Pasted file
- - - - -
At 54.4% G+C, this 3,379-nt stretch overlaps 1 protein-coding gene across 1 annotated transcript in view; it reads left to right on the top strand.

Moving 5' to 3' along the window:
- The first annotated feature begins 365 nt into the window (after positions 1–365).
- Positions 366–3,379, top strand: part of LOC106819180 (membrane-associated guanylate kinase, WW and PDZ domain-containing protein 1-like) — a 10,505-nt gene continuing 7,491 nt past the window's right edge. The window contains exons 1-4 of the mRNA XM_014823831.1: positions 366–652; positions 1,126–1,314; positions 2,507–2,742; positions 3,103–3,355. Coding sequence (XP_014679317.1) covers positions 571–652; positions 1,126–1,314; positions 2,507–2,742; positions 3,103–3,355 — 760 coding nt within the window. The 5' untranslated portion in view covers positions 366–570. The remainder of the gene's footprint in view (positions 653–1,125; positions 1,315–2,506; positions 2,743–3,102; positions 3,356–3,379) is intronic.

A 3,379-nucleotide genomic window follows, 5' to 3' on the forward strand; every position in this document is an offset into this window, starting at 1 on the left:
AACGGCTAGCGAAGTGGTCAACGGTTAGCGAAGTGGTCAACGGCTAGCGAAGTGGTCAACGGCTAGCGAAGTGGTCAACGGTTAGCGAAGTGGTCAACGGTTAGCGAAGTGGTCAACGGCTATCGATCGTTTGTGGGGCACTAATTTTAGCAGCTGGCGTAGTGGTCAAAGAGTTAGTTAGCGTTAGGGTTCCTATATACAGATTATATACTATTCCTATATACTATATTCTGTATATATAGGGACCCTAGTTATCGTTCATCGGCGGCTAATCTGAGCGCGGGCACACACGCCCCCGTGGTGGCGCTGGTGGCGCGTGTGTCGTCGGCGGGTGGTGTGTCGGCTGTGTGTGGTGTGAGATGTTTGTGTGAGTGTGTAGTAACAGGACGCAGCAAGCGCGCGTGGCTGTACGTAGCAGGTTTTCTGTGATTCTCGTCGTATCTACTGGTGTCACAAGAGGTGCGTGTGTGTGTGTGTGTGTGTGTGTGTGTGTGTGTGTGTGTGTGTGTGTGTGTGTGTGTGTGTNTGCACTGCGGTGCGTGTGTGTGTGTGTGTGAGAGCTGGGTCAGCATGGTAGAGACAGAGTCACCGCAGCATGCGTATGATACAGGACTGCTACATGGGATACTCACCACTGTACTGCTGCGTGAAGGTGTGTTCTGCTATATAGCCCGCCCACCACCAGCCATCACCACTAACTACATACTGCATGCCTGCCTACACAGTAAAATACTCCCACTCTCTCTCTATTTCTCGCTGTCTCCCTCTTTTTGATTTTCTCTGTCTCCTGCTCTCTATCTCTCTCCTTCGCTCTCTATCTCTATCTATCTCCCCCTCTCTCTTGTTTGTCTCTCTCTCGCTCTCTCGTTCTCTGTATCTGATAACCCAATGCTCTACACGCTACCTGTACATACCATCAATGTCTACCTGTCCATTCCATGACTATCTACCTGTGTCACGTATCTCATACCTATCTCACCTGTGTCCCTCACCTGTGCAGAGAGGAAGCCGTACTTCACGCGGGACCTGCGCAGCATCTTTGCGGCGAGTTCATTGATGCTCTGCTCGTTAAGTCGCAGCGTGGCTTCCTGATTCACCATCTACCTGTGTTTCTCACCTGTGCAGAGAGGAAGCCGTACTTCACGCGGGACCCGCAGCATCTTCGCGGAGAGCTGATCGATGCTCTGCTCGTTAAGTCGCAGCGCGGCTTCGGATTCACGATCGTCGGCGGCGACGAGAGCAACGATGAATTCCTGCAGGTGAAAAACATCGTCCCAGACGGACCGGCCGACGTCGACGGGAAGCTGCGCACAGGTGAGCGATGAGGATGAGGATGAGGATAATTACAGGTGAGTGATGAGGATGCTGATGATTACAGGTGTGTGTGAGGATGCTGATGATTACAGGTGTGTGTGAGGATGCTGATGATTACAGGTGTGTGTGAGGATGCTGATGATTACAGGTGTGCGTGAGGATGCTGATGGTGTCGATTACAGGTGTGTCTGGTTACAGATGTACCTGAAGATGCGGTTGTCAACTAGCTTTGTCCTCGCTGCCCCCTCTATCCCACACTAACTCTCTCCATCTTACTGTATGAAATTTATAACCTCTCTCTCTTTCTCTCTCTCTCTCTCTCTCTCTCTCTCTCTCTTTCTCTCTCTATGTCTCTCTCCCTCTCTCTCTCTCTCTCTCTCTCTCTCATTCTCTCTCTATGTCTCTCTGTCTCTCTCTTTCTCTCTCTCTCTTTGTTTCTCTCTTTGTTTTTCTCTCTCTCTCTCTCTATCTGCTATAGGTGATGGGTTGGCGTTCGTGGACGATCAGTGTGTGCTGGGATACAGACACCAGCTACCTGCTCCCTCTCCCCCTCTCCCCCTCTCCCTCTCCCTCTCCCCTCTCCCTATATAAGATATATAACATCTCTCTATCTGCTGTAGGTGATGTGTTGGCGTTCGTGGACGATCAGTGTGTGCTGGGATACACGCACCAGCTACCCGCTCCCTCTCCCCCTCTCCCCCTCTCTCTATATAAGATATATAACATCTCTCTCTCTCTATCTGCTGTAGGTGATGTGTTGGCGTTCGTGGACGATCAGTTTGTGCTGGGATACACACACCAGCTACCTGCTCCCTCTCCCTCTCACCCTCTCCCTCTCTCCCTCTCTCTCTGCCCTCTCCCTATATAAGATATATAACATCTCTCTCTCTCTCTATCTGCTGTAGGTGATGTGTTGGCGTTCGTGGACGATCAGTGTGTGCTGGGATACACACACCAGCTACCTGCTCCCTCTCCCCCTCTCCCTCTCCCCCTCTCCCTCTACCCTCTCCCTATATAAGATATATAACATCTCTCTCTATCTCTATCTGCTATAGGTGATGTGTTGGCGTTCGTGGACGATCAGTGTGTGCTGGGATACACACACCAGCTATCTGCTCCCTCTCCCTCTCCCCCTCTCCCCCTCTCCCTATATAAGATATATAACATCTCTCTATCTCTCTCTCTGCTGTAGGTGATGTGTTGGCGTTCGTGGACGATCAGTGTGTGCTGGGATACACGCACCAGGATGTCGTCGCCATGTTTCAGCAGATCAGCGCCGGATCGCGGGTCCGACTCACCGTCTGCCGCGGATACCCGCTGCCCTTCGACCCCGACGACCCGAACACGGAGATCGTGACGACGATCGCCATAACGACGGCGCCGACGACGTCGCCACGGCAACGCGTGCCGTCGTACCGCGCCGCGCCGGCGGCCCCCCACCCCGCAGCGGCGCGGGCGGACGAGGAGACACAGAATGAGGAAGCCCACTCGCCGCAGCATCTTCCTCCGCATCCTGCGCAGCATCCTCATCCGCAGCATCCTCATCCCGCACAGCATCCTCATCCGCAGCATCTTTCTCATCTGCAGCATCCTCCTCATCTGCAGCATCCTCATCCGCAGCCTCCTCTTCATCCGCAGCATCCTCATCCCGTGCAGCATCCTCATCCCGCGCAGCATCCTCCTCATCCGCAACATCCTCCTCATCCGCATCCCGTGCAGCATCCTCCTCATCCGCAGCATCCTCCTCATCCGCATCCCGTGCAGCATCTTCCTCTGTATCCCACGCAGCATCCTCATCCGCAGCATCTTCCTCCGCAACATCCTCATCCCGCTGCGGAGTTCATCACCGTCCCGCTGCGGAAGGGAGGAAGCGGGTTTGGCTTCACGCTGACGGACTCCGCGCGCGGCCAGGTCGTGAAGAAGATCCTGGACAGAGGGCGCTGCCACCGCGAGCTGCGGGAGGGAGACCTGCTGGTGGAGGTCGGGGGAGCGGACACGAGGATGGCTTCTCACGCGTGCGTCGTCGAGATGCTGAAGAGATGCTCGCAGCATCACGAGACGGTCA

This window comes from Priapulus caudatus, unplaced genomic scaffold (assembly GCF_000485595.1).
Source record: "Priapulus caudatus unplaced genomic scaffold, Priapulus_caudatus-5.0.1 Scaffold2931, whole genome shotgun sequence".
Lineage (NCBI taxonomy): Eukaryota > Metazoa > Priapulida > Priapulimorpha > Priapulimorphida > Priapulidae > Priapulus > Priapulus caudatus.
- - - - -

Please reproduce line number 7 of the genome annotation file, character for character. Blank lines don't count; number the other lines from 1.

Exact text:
This window comes from Priapulus caudatus, unplaced genomic scaffold (assembly GCF_000485595.1).